Issue 7

January 1999

Are you interested in boomerangs? In this issue we explain how to make your own boomerang at look at some of the physics that make boomerangs work. Is a boomerang really a kind of gyroscope? And what are gyroscopes? Besides, we look at the history of mathematical proof.

Starting in this issue, PASS Maths is pleased to present a series of articles about proof and logical reasoning. In this article we give a brief introduction to deductive reasoning and take a look at one of the earliest known examples of mathematical proof.
If boomerangs are really gyroscopes, then what are gyroscopes? In this article, we explore some more of the physics of gyroscopes, and demonstrate some interesting experiments you can do with them.
Whatever is so wonderful about point B that makes all the people at point A want to get there? Robert Hunt sits at point C, and muses on the problem.
In this article, we look at the physics behind the curved flight path of a returning boomerang, and explain that boomerangs are really a kind of gyroscope. We even show you how to bang up a boomerang yourself!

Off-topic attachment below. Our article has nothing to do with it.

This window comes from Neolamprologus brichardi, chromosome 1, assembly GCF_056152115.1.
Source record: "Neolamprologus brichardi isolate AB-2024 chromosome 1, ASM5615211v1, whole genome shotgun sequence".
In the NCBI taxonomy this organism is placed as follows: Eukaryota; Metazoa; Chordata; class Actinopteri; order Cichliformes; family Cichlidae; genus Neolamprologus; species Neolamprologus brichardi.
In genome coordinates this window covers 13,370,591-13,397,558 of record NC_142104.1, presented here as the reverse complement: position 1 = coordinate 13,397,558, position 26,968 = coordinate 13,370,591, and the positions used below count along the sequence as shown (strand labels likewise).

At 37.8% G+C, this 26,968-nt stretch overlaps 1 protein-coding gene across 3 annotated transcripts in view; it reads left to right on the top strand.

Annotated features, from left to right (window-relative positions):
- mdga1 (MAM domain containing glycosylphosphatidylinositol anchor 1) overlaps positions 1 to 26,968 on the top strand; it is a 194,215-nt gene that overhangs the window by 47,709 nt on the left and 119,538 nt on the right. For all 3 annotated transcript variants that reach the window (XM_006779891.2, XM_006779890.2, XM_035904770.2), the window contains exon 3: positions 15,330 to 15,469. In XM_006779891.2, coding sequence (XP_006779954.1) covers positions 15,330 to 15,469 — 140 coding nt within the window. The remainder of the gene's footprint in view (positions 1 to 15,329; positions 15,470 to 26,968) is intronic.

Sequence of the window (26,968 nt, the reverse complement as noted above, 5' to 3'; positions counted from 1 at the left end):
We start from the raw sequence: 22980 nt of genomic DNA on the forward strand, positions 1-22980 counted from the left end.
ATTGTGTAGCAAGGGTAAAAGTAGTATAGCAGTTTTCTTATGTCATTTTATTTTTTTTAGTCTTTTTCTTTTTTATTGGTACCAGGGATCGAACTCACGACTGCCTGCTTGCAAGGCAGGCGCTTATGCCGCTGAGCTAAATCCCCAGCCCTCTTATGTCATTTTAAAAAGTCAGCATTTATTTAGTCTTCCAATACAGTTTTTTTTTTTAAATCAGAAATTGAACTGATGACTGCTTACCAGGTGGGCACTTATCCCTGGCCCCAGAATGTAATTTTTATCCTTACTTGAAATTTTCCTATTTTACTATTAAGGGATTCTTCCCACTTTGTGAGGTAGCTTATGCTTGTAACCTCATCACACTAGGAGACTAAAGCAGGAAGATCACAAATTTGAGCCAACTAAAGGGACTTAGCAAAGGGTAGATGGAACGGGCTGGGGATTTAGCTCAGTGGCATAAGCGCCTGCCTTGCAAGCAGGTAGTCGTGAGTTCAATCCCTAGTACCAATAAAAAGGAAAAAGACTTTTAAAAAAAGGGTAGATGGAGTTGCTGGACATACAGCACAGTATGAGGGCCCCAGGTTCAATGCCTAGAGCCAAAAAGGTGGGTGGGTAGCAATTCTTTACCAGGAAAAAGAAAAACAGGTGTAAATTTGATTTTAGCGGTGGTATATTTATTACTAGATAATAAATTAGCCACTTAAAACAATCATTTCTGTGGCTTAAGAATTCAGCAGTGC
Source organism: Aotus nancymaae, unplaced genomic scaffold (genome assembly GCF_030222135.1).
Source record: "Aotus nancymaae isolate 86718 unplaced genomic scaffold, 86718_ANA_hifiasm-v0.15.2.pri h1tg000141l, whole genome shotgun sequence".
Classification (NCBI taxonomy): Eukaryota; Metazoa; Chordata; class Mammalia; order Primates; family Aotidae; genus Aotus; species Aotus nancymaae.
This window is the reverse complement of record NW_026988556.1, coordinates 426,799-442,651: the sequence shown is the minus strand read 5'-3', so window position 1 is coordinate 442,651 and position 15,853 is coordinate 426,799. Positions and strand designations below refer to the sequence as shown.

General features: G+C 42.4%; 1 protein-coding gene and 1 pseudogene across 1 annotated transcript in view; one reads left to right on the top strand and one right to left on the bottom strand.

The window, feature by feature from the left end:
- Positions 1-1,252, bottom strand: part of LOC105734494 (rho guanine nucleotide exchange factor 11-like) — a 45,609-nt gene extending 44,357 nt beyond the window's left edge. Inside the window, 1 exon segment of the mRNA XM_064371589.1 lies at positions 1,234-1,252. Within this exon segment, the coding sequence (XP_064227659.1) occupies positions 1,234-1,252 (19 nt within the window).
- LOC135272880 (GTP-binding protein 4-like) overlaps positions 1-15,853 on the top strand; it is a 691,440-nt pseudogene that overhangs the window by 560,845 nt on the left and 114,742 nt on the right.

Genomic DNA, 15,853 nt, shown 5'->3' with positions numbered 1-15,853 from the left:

Here's how you can make your own cross-shaped boomerang - and it's safe enough to fly indoors! Hugh rolls up his sleeves and proves that theory isn't everything.

Bisecting a given angle using only a pair of compasses and a straight edge is easy. But trisecting it - dividing it into three equal angles - is in most cases impossible. Why?

New Year, New Team

Andrew Wensley works at Eidos Interactive, the company who publish the mega-successful computer game Tomb Raider, featuring 90s icon Lara Croft. Andrew is a long-term computer game fan with an academic background in maths. PASS Maths caught up with him at Eidos's Wimbledon offices.
The great weights problem